I’ve spent the past few days walking beside and watching the largely youthful demonstrators in Egypt, and I’ve been struck with admiration that’s quickly drowned in despair. I admire them for the way they’ve rejected the creeping authoritarianism of an incompetent Muslim Brotherhood government whose only accomplishment is inserting its members or sympathizers into every part of Egyptian life that it could.
But my despair is greater than my admiration. There is no good outcome to the Egyptian “second revolution,” as the opposition wishes it to be called. The army has taken control, and may — as it says it wishes — hold the ring only until a temporary constitution is agreed upon and another election called. The Muslim Brotherhood, whose government is led by President Mohamed Mursi, may, with reluctance, acquiesce in this — though many of its member are furious over the coup, as they rightly call it. The opposition forces may abstain from ramming what they will see as a “victory” too hard down the Brothers’ throats. These “mays” are, as this is written, be unlikely when set against various degrees of escalating conflict. But they are possible.
Yet even if all of that were to move from the conditional to the actual, the outcome would still not be good. Hatred, or at least deep distrust, between the Brotherhood and the opposition groups has increased since the weekend, as deaths — often the outcome of attacks on the Brothers’ offices — mount. These feelings are now absolute.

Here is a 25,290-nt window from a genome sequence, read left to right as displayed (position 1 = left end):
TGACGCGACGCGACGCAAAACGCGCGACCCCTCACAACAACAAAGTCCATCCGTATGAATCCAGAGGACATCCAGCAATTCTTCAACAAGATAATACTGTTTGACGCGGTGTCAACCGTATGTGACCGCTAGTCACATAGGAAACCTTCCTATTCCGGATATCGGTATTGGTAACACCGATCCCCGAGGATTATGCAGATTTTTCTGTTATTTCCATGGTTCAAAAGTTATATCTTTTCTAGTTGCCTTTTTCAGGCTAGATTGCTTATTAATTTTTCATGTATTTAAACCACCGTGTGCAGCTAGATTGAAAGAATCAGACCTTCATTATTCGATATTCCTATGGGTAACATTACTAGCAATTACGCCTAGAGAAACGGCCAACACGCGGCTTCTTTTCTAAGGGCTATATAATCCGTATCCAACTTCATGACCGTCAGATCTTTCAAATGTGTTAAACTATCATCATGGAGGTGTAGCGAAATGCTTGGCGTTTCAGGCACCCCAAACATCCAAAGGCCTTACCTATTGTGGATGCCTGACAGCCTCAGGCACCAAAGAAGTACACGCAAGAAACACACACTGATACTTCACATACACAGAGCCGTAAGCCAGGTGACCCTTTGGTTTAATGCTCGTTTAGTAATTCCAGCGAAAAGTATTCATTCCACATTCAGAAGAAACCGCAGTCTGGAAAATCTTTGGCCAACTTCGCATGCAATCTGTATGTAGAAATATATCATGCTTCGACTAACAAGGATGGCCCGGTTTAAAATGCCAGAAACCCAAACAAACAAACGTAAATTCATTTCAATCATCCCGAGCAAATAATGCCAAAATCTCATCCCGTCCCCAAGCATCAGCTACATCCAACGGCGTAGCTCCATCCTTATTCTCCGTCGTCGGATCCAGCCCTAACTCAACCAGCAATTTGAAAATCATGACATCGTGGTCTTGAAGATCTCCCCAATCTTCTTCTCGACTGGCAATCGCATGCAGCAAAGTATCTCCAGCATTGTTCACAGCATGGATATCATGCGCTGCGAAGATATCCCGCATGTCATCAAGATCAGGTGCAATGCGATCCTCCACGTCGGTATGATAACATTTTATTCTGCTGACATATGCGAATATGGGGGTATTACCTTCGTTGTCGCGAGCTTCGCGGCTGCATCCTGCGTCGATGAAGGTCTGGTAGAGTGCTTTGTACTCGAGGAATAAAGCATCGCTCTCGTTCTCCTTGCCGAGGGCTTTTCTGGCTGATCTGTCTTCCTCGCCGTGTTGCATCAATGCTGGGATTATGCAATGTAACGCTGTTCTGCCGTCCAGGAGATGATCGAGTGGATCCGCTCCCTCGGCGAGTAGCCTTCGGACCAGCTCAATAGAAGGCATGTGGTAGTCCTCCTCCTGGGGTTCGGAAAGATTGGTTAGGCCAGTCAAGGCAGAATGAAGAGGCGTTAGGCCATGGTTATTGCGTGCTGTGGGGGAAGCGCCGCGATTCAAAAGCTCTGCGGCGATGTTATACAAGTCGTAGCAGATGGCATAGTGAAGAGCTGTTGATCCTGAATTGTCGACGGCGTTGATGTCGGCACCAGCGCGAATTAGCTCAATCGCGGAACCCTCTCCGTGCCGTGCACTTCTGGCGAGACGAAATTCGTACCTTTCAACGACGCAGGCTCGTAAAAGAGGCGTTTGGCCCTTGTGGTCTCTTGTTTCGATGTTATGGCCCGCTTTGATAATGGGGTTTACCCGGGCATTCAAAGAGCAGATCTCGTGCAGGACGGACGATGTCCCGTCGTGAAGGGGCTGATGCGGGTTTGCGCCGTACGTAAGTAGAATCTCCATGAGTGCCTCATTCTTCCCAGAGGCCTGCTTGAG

On the Brothers’ side, there is a settled conviction that the opposition wishes to take from them a legitimate electoral victory of one year ago. On the side of the opposition, there is an equally adamantine belief that the Brothers meant to so change the state and society that the various causes they represent — moderate Islam, liberalism, socialism, secular nationalism — would never again have a chance of, or even a share in, power.
On the street earlier this week, I met an old friend from my years spent in the communist and post-communist bloc. Al Stepan, a political scientist at New York’s Columbia University, is one of the world’s great experts on democratizing — that is, how authoritarian states get out of an authoritarian state, and what becomes of them. He’s also one of the world’s great travellers, and he’s been to the Middle East, and to Egypt, many times in “Arab Spring” years, and before.